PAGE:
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desired to keep up; and that it was regarded as such we learn from the very quotations which are supplied to us by our opponents. The Committee of the House of Lords in 1641 consider - whether the rubric should not be mended, where all the vestments, in time of divine service, are now commanded, which were used in the second year of Edward the Sixth. Well, they mend the rubric accordingly; but how? Why, by taking very good care to recite in the forefront of their ordinance that ‘no copes, surplices, or superstitious vestments,' were to be any more used in any church or chapel within the realm. The matter is now transparently clear; the cope and the surplice were the links which connected the time then present with the second year of Edward the Sixth-the cope as expressly being stated to be ritually alternative with the vestment, the surplice as being inferentially so in reference to the alb ?—these our present rubric took care to allude to as to be retained and to be in use in the Church of England. Having done so, it left the advertisements and the canons ecclesiastical, which rest upon and appeal to them, to settle who the individuals were to be who were to illustrate and to exemplify the retention. And that retention is in force and, to some extent, in actual operation to this very hour. The cope is retained, though not always actually in use, in cathedrals; the surplice is certainly retained and in use in our parish churches.
This is our case, and it seems to us fairly unanswerable. It certainly removes all non-naturalness from the estimate of the
of the ornaments rubric of 1662, and places before us the revisers exactly doing what we should have expected them to do, and what we should probably have done ourselves if we had been in their places. They went to a plain Act of Parliament; they took from it a perfectly intelligible form of words; they omitted the portion that referred to other order' that was to be taken, because that other order had notoriously been taken ; they conserved, as they desired, cope and surplice; they kept an historical epoch well noted on the early pages of their Prayer Book, and, if they could now rise out of their graves, would be the first to express their unbounded surprise at the interpretation that sane persons have put upon their rubric, and the deep designs that have been most unfairly attributed to a very simple and reasonable proceeding.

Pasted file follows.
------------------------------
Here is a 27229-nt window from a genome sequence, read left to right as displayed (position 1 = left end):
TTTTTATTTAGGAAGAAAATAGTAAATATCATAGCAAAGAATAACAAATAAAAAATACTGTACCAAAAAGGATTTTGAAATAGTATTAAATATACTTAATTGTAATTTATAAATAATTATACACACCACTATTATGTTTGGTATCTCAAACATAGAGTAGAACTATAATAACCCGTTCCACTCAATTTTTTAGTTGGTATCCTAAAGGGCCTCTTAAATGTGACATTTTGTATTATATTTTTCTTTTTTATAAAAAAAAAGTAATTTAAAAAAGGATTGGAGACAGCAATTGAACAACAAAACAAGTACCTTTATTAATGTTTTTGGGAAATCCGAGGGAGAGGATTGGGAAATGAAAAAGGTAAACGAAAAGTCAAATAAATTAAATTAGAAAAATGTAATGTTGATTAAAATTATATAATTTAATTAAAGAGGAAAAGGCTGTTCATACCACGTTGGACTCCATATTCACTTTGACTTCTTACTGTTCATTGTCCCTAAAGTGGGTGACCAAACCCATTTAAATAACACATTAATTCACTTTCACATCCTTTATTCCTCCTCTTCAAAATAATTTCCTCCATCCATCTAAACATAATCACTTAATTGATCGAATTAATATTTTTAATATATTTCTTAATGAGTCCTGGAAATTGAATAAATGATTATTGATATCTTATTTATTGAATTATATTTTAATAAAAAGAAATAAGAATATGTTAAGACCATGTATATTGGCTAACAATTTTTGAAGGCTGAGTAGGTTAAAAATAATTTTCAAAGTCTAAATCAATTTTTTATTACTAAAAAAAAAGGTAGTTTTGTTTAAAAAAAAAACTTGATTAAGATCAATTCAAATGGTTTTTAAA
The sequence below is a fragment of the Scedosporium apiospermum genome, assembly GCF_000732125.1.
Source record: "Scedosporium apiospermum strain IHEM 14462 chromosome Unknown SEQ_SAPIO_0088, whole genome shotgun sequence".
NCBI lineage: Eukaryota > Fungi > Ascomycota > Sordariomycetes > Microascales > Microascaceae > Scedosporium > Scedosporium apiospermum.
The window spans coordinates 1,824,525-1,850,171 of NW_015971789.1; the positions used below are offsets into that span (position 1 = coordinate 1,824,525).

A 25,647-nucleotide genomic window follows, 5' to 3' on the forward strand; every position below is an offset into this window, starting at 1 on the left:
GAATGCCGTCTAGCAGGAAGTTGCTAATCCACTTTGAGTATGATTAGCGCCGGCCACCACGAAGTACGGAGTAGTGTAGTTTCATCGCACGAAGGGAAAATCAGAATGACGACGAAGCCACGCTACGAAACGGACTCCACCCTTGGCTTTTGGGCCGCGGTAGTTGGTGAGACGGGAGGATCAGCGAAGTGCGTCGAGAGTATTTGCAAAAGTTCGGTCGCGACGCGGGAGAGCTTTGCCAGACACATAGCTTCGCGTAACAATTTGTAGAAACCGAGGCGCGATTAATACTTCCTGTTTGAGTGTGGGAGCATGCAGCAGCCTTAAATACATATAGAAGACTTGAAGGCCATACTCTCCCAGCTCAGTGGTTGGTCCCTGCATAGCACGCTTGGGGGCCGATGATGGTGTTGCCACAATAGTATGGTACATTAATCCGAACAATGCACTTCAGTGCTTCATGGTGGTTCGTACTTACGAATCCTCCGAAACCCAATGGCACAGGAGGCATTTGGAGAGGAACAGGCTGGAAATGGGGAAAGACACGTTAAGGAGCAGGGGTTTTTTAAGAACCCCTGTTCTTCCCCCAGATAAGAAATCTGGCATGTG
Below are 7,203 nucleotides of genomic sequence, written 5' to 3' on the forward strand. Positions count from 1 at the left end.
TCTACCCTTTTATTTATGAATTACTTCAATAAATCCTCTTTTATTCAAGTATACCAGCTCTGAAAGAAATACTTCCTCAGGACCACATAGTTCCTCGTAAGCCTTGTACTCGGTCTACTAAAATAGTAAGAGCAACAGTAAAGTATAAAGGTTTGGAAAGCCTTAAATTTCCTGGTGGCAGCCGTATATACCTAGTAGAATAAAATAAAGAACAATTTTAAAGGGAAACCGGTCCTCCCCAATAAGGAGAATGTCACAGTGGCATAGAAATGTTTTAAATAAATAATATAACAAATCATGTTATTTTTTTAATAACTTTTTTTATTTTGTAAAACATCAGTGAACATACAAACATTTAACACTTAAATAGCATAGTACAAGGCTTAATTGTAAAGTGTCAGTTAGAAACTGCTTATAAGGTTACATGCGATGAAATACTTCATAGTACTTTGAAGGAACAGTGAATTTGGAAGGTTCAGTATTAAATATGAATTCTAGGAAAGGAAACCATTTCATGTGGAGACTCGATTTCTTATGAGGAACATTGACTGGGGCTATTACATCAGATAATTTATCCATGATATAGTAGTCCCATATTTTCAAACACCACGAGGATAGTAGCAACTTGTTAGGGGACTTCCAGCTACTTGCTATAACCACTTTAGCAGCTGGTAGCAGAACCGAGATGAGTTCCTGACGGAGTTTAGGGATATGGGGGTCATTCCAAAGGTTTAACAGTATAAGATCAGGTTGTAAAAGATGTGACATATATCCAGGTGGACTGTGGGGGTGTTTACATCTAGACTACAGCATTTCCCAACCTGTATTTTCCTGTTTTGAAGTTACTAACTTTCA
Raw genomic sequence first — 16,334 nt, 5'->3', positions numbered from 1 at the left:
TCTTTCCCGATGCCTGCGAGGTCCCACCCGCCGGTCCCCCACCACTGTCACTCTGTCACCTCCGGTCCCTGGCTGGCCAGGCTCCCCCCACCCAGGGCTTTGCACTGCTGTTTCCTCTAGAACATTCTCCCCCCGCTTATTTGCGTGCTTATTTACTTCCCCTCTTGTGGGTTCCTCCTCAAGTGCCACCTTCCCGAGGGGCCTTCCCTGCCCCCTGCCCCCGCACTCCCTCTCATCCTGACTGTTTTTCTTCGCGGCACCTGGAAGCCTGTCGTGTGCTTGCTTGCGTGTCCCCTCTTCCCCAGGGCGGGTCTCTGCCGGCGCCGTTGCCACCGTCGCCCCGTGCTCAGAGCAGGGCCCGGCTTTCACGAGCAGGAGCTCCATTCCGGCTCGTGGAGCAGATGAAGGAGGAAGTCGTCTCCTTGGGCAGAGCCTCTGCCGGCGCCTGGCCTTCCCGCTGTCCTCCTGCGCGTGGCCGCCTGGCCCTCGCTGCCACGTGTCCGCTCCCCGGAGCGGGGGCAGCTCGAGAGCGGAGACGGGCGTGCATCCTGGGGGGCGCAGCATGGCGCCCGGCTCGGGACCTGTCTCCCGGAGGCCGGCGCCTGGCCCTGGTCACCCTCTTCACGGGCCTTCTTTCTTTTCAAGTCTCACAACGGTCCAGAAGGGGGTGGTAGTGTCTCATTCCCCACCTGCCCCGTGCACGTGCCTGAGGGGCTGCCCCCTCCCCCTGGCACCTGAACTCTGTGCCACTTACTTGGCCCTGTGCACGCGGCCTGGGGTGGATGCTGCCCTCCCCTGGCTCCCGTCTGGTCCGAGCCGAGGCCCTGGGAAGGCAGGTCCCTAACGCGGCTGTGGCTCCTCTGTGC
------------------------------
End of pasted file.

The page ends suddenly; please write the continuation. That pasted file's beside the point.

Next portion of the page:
When we add to all that has been here said the two comments in
. We have already shown that no very sharp distinction was drawn between surplice and alb. We observe that a recent writer somewhat triumphantly refers to the reception of Bishop Walton in 1661 by the cathedral clergy 'habited in their albes. All the remark that has to be made is, that this is a quotation from a .correspondent of a newspaper—a source to which we should hardly go for niceties of ecclesiastical language. If Johnson and Richardson know no great difference
etween an alb and a surplice, this local writer was probably not better informed. That this loose expression of our own correspondent'should have been accepted as evidence by an intelligent weekly journal is a little surprising,
the judgment on the changes of wording in the present rubric (especially the omission of the words at the time of the Communion'), it does seem to us that never was a stronger case made out, and that, if we may borrow a word from an eminent judge, who used it in a converse direction, the evidence that the ornaments rubric does not authorise every parochial clergyman to vest himself in chasuble and alb, or even cope and surplice, is simply-irresistible.
If it has now finally to be asked, 'If this be so, how can the prevailing mispersuasion in reference to the judgment be in any way accounted for ?’ the answer is not far to seek. The non-natural character of the decision that has been so freely imputed to the judgment is due to the unwearied perversity with which all its opponents will persist in considering and speaking of the present ornaments rubric as if it were a rubrical direction to
minister. Even in quarters where a more intelligent judgment might have been expected, there is the same ceaseless cuckoo-cry that the rubric was designed “to challenge the immediate and primary attention of a ministering ecclesiastic;' and that it takes the clergyman by the hand and tells him what the dress is in which he is to perform the service. All we can reply is, that the rubric does nothing of the kind, and that no torturing of plain words can make it do so. Not only is there no trace of any individualising reference, but on the contrary, as we have distinctly shown, every reason, from the very change of form that has been introduced, for the contrary supposition. If anything can be considered plain, it must be that our present ornaments rubric, both in its form and its rough grouping of the ornaments of the ministers' with the ornaments of the church,' is as far removed from being a direction to each individual minister, and a direction too that cancelled every other that went before it, as any legal imagination can possibly conceive. It is our opponents who are guilty of the non-natural interpretation of the rubric, not the judges on whom they are trying to fasten the charge.